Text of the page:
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Tracking down the virus

Voluntary apps could soon play an important role in stopping the spread of the coronavirus. These three platforms could help to achieve that.

Jasmin Siebert, 16.04.2020
Corona app: can you fight a virus with digital technology?
Corona app: can you fight a virus with digital technology? © picture alliance / HMB Media/Oliver Mueller

European corona proximity tracing

What does this app do?

This tracing system aims to use Bluetooth to detect when two smartphones come into close proximity. When someone reports an infection, all the phones that have been close to that user will receive a push message. The system is intended to work throughout Europe and should launch soon.

Who developed the app?

Pan-European Privacy-Preserving Proximity Tracing (PEPP-PT) is an initiative with 130 members from eight European countries. The system has been tested with Bundeswehr soldiers.

Who benefits from the app?

The app aims to swiftly and anonymously inform users if they have been in contact with an infected person. Health authorities normally have to painstakingly track down all contact persons.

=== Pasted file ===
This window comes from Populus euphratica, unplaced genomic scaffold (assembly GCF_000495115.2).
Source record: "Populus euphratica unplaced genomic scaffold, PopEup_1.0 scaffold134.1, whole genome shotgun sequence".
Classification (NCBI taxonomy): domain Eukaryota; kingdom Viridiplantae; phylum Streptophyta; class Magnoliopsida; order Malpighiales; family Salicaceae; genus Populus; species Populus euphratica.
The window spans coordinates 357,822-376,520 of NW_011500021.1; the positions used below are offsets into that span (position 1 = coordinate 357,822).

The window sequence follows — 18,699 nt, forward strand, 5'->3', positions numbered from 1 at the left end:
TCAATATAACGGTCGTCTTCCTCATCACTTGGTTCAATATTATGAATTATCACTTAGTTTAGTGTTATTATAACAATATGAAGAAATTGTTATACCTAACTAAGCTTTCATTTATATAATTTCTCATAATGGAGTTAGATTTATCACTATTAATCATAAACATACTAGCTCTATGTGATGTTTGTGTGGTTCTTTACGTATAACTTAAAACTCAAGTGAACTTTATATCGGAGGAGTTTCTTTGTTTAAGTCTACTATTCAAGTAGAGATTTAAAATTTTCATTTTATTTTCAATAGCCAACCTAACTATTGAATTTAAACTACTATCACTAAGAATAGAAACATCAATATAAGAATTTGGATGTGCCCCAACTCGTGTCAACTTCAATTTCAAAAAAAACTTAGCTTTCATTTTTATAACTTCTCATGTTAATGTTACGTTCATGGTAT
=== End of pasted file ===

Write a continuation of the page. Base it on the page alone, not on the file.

Robert Koch Institute data donation app

What does this app do?

The Corona-Datenspende app collects data to study the spread of the coronavirus. You need a fitness tracker or a smartwatch to donate your data. Information is recorded on vital body functions, such as resting pulse rate, sleep and level of activity. These parameters usually change significantly in the event of an infection; the app also recognises typical symptoms, such as fever. Details of the user’s sex, age, size, weight and postal code are stored under a pseudonym.

Who developed the app?

The app was developed for the Robert Koch Institute (RKI).

Who benefits from the app?

RKI researchers are using the data to draw conclusions about the spread of the coronavirus; these are then published in an interactive map.

Corona advice app

What does the app do?

Covid-Online is a fast corona check-up for use at home: it asks for information on symptoms, existing illnesses and possible contacts with infected persons. An algorithm evaluates the user’s personal risk of being ill with corona and makes concrete recommendations. The application is currently only available as a web app, but a smartphone app is planned.

Who developed the app?

Researchers, emergency doctors and medical and computer science students from Marburg evaluated patient data from all over the world and used this to develop an algorithm.

Who benefits from the app?

It aims to help people who wonder whether they are sick with the coronavirus and cannot get through to health authorities. The app also reduces pressure on the health system.


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